Russia And Poland Argue Over Plane Crash Plaque

A row has broken out between Russia and Poland on the one-year anniversary of the plane crash in Russia that killed Poland’s president and 95 others. 

Warsaw is angered that Moscow replaced a plaque at the site of the crash in Smolensk where the plane carrying Lech Kaczynski, his wife and military leaders went down in heavy fog on April 10, 2010. 

The Polish marker was only in Polish and mentions that the Polish delegation had traveled to the Smolensk in western Russia to visit nearby Katyn where Soviet secret police had killed 22,000 Polish officers and intellectuals in 1940. 

The Russian plaque is in both Russian and Polish but makes no mention of the Katyn massacre.

Quoted by the PAP news agency, Polish Foreign Ministry spokesman Marcin Bosacki said the change of the plaque “was a surprise to us and we have asked the Russian side to explain.”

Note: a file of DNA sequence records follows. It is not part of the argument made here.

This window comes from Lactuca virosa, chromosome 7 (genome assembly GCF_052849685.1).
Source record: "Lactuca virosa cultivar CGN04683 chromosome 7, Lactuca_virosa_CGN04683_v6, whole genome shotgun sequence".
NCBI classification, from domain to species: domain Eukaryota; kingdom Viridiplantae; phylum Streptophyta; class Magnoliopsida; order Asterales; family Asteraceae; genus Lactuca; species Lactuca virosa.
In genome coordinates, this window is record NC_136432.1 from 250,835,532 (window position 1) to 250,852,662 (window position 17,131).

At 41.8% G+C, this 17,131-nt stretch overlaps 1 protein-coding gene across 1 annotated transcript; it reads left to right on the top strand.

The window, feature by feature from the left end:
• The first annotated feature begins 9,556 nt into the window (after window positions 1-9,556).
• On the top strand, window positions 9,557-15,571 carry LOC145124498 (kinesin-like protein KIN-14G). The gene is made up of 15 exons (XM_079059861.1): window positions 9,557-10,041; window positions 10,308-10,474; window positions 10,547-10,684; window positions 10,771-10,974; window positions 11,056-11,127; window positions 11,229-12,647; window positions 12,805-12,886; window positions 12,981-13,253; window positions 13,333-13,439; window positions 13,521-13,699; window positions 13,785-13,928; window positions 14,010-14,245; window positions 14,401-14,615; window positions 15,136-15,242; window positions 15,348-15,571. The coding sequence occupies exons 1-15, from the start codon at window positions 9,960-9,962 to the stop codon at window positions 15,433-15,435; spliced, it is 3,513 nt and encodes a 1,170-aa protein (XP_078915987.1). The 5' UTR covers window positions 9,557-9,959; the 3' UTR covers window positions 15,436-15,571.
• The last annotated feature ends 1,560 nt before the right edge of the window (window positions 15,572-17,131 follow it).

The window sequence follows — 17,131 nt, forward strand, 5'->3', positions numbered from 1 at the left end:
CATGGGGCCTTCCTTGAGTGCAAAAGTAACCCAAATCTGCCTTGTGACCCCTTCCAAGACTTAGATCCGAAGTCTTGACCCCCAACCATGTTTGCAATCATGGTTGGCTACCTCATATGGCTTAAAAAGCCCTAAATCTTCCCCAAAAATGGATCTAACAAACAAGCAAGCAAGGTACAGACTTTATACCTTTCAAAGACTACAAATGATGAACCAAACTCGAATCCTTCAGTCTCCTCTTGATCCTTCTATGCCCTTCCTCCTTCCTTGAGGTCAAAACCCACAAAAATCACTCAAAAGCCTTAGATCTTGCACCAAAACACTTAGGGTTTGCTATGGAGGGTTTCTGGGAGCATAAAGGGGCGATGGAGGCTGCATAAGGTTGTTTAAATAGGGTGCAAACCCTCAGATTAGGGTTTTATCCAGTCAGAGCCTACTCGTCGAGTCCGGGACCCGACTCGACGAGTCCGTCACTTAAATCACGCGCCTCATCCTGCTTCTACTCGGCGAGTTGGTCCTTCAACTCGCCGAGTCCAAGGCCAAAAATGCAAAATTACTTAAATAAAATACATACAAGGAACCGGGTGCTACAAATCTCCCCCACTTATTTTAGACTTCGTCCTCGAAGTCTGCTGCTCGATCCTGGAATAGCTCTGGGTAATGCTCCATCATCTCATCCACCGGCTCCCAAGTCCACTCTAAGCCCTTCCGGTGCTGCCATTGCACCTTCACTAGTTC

Reuters quotes Andrei Yevseyenko, a spokesman for Smolensk’s governor, as saying Poland had agreed to changing the original sign with a bilingual plaque. 

Polish President Bronislaw Komorowski is expected to discuss the matter with Russian President Dmitry Medvedev on April 11 when they visit the site. 

In Warsaw, up to 1,000 people have protested outside the Russian embassy over the incident.  Many called Russian Prime Minister Vladimir Putin a “murderer” and Polish Prime Minister Donald Tusk a “traitor.”

Analysts say many Poles resent Tusk’s efforts to build closer trade and energy ties with Moscow as part of an overall thawing of bilateral relations.

Many Poles were also angered over a Russian report into the crash, which put blame solely with the Polish pilots and none with Russian ground control. 

On Saturday, Poland’s first lady, Anna Komorowska, and relatives of some of the victims laid flowers near the site of the crash. 

compiled from agency reports

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